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The College of Public Affairs and Administration and the Center for State Policy and Leadership, University of Illinois Springfield
Thought Leadership

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  • Photo of the Innovate Springfield Building in Downtown Springfield above a photo of the UIS Colonnade with yellow flowers in the foreground

    Exploring UIS’ Relationship With Springfield

    Through my coursework in the Doctor of Public Administration program I had to opportunity to do an independent study with Bruce Sommers, the Executive Director of Economic Development and Innovation.  I was charged with investigating the best practices in corporate and community engagement by colleges and universities and identifying colleges/universities that have optimized town/gown relations for the commercialization of technology.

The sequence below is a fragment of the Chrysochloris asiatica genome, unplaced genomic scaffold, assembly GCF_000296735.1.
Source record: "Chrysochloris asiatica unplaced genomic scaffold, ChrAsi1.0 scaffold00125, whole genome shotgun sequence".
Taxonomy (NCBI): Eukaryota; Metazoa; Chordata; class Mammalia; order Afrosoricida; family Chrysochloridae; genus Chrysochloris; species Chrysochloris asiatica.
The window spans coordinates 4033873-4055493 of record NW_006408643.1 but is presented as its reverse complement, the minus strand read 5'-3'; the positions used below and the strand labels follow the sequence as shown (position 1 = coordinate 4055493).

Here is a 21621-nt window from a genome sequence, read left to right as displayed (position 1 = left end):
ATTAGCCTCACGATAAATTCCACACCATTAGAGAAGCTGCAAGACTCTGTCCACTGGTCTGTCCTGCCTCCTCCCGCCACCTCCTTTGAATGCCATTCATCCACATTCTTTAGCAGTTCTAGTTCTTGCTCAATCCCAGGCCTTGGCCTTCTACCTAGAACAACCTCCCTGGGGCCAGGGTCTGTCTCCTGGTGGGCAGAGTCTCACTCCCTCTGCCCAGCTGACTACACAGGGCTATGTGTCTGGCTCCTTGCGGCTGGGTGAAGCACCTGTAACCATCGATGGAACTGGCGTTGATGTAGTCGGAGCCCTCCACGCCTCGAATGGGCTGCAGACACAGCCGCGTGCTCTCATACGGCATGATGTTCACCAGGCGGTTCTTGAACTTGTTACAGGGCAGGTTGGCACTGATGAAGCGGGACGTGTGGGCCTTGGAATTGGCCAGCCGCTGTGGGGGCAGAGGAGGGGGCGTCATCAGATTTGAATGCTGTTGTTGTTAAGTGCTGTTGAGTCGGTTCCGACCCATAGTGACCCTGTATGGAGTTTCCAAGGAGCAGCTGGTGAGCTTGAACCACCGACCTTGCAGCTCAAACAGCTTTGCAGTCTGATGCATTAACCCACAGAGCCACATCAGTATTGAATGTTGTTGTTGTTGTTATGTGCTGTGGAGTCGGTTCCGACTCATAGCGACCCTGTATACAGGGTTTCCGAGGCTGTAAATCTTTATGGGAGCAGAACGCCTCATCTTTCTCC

• U.S. Supreme Court

    What Has Health Got to Do with It?

    Supreme Court Determines Fate of the Affordable Care Act During a Pandemic.  Health policy has absolutely nothing to do with the United States Supreme Court’s pending decision in California v. Texas, according to newly confirmed Supreme Court Justice Amy Coney Barrett

  • The Status of Black Lives Matter: A shift in Policy, Culture, Justice, and Reform - A video presentation.  Images of four preserters.

    The Status of Black Lives Matter: A Shift in Policy, Culture, Justice, and Reform